Table 2. Dry matter, inorganic cations, glucose and fructose content, glucose/fructose ratio, starch and sweetness index of the Regina tomatoes at harvest and after 96 days of storage.
EcotypeDays of StorageValueDry MatterNa+K+Ca2+Mg2+GlucoseFructoseGlu/Fru RatioSweetness IndexStarch
g 100 g−1 FWmg·kg−1 FWg·kg−1 FWmg·100 g−1 FW
Monopoli0Mean6.24 d164.6254683.3105.1 b5.99.00.662.73.5
SD0.1811.41422.73.71.62.30.020.70.3
96Mean6.80 c178.9244886.6108.8 ab5.78.60.662.61.9
SD0.1826.911417.714.20.50.70.010.20.1
Fasano0Mean7.09 b117.7283874.1115.5 a9.313.00.713.94.3
SD0.0615.28920.89.00.20.30.010.10.5
96Mean7.28 b132.0290991.9116.0 a6.38.00.792.52.9
SD0.075.0920.90.40.50.70.010.20.1
Ostuni0Mean7.07 b119.32759108.2100.5 b6.910.80.643.23.4
SD0.066.417312.410.11.11.50.010.40.5
96Mean7.66 a150.62966163.6118.3 a5.48.70.622.52.2
SD0.2318.57445.84.10.91.20.020.40.1
Significance 1
Ecotype (E) *******nsns**ns*
Day of storage (D) ns*nsns***ns***
E × D **nsnsns*nsnsnsnsns
1 Significance: ns = not significant; *, ** significant for p ≤ 0.05 and 0.01, respectively. Different letters indicate statistically significant differences at p = 0.05.
Table 3. Carotenoids, tocopherols and ascorbic acid content of the Regina tomatoes at harvest and after 96 day of storage.
Table 3. Carotenoids, tocopherols and ascorbic acid content of the Regina tomatoes at harvest and after 96 day of storage.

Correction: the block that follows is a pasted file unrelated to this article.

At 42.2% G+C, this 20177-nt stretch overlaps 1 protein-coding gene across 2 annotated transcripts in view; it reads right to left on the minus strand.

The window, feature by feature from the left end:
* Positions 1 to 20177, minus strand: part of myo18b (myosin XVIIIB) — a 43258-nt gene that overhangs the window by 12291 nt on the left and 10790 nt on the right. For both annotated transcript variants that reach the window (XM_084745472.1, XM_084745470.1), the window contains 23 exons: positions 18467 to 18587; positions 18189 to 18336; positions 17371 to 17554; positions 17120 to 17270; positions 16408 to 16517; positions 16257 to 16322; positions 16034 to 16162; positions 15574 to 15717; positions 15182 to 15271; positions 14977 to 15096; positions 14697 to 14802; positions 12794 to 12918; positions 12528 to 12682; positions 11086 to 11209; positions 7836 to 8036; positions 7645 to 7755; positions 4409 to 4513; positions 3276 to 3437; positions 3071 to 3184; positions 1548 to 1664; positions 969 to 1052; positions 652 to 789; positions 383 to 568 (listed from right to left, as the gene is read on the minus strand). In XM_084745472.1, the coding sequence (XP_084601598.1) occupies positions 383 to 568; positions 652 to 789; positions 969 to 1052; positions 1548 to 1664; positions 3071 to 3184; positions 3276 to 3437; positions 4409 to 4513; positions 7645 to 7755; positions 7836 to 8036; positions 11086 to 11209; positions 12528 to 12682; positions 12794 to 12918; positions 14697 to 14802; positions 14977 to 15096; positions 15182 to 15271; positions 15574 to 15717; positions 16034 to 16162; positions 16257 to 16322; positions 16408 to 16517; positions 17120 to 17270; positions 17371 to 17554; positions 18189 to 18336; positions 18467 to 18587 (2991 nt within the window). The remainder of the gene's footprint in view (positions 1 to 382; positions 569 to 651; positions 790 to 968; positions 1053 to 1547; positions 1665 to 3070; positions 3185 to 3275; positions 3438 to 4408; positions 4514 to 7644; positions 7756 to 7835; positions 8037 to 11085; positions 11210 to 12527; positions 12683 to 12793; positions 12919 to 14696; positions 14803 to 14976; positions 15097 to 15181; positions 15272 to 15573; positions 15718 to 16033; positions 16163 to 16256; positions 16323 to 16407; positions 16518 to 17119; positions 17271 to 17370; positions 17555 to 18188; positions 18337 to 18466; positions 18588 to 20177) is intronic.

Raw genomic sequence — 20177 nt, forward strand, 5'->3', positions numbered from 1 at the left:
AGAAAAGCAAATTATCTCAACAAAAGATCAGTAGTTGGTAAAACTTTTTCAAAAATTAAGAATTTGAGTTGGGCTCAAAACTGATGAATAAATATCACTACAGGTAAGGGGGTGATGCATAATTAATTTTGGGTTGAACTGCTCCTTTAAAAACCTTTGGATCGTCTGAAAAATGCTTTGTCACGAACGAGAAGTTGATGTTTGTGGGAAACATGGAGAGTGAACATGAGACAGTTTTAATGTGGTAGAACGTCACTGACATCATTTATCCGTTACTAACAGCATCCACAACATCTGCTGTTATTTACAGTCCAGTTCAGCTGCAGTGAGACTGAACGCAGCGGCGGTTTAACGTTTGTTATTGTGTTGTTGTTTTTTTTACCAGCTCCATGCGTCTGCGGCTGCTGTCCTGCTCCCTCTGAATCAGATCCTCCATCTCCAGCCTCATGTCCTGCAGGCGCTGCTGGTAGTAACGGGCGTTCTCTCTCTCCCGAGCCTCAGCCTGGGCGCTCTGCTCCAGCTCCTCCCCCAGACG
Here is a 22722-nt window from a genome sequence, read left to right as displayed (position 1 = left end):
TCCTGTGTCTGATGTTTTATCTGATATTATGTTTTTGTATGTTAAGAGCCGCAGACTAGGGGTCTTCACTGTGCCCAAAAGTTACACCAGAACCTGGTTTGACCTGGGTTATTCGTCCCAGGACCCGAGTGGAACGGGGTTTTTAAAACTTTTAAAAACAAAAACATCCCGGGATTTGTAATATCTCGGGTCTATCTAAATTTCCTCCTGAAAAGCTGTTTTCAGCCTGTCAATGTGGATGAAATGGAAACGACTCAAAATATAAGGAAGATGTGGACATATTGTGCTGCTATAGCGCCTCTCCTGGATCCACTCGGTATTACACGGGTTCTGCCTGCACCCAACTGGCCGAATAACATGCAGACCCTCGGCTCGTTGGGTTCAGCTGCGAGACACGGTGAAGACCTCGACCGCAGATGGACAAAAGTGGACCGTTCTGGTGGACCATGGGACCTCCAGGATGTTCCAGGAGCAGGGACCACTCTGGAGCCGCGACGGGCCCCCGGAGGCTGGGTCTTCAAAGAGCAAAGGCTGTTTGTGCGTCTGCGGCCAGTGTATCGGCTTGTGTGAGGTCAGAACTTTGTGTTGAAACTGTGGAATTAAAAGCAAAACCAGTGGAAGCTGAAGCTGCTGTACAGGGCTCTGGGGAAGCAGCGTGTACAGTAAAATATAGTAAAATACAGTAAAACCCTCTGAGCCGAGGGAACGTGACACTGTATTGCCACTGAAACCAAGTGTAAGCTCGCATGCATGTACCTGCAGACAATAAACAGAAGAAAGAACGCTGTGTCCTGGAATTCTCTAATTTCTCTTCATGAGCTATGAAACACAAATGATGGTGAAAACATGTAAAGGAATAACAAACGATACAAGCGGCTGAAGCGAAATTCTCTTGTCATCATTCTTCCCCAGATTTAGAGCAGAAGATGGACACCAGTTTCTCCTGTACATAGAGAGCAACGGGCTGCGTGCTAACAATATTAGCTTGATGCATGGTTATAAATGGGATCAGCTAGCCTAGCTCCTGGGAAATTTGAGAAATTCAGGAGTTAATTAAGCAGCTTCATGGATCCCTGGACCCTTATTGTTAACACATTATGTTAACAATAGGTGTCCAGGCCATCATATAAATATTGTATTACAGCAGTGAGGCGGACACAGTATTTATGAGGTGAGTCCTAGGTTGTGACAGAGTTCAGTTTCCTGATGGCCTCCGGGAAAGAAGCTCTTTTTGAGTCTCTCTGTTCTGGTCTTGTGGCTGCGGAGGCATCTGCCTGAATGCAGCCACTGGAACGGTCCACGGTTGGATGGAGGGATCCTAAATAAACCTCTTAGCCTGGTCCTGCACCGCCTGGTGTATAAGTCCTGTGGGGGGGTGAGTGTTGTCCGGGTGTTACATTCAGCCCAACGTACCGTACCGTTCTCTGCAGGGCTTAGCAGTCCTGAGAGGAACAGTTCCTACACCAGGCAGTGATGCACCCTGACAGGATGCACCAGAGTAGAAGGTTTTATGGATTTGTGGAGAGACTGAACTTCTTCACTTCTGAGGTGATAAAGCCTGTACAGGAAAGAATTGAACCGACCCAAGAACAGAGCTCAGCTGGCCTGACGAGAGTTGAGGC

EcotypeDays of StorageValueLuteinα-Caroteneβ-CaroteneLycopeneα Tocopherolβ + γ TocopherolAscorbic Acid
mg·kg−1 FWmg·g−1 FW
Monopoli0Mean5.90.615.453.7 a25.2 a3.40.24 b
SD0.20.030.42.81.00.20.03
96Mean5.10.474.737.1 b19.0 b2.40.19 b
SD0.30.100.41.52.00.40.01
Fasano0Mean5.40.605.441.2 b20.1 b2.50.28 a
SD0.30.030.11.80.70.10.02
96Mean4.90.484.137.4 b19.3 b2.20.09 d
SD0.40.080.12.30.50.10.01
Ostuni0Mean5.20.586.241.3 b21.5 b3.50.20 b
SD0.40.030.30.41.10.60.02
96Mean5.10.495.227.3 c20.3 b2.80.14 c
SD0.40.090.32.41.70.10.01
Significance 1
Ecotype (E) nsns******
Day of storage (D) ns************
E × D nsnsns***ns**
1 Significance: ns = not significant; *, ** and *** significant for p ≤ 0.05, 0.01 and 0.001, respectively. Different letters indicate statistically significant differences at p = 0.05.